By Joseph M. Forshaw
Also known as the Princess of Wales parakeet, the Princess parrot is widely acclaimed as among the most exquisitely colored of all parrots. For years, I found captive birds unappealing, for invariably they were inactive. I came to appreciate the elegant beauty of these parrots only after realizing that I had not seen them exhibited fittingly. In a spacious, walk-though aviary at a tourist establishment in Canberra, Australia, I watched a small flock in swift, graceful flight, pausing regularly atop highly positioned dead branches to call loudly before resuming their flight on a circular path high overhead and then at times sweeping down below the viewing platform.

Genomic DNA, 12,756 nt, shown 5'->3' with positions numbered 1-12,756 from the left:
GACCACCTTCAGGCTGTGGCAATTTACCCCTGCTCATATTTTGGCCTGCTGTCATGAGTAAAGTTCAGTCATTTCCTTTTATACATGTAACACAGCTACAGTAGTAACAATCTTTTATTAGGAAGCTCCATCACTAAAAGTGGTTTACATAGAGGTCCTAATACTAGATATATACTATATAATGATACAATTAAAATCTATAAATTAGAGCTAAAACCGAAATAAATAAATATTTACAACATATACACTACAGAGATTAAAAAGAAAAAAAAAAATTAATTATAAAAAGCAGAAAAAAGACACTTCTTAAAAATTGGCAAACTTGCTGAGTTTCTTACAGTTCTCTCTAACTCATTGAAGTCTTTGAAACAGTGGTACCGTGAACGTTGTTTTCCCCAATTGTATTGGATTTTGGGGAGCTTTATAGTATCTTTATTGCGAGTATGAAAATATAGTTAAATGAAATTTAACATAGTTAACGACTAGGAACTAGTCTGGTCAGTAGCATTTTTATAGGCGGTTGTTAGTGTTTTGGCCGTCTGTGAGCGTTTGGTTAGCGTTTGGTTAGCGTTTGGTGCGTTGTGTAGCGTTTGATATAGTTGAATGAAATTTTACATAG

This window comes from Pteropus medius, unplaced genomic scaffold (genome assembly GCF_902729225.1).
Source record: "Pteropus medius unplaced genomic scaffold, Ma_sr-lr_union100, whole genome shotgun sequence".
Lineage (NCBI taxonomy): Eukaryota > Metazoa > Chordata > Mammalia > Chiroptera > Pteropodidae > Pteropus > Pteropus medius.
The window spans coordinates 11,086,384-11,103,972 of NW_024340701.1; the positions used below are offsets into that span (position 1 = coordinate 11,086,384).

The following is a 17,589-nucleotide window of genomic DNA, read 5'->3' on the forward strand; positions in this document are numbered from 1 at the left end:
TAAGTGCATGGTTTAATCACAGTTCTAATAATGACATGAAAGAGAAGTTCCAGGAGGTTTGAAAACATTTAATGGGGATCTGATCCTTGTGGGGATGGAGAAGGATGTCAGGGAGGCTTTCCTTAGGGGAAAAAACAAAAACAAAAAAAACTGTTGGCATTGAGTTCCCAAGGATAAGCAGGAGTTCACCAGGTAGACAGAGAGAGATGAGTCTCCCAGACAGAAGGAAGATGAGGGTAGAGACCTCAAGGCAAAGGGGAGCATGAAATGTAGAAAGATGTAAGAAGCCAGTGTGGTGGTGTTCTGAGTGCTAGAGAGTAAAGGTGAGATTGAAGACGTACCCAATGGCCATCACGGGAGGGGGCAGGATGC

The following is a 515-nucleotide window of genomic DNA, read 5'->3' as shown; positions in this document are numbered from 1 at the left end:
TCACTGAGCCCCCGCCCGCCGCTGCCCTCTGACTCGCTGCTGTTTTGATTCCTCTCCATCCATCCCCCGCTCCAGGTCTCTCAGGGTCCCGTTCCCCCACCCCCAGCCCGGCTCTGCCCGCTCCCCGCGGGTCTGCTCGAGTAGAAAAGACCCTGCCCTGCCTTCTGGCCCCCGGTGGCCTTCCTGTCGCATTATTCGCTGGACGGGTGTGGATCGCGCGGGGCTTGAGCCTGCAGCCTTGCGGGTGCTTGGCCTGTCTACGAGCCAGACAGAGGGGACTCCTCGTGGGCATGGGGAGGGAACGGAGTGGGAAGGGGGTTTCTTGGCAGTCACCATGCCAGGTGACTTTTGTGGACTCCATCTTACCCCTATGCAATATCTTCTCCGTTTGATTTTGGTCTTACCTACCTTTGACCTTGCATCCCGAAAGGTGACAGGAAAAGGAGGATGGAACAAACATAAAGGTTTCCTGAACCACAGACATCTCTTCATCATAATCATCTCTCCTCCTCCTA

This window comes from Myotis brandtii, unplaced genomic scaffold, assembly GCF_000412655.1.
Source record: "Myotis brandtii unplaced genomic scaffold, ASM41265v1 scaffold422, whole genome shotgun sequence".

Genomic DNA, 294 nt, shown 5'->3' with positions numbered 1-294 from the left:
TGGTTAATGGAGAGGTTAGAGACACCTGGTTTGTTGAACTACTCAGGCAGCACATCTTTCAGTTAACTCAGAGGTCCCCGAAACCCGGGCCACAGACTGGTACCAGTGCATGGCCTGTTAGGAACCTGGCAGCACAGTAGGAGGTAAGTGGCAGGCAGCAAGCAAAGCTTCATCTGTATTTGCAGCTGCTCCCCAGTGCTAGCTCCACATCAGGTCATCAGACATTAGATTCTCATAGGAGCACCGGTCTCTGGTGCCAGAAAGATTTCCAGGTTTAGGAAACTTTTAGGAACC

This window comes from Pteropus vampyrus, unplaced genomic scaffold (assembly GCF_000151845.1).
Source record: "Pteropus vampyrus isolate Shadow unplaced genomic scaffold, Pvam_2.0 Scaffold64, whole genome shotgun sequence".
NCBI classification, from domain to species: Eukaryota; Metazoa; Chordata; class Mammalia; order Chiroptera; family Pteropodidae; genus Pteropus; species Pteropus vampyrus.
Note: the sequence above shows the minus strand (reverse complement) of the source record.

The flight is remarkably swift and direct, with seemingly effortless beats of the narrow, backward-swept wings producing the streamlined silhouette so characteristic of Polytelis parrots, and the long central tail-feathers forming trailing streamers. As a parrot takes to the air, its tail is thrust up and forward, thus displaying the pink undertail. Prior to alighting on the ground, the bird seems to pause momentarily in the air before dropping with a fluttering of wings. Long-distance flight is at a considerable height, but short flights usually are near to the ground.
**For the full article, pick up the September 2008 issue of BIRD TALK**
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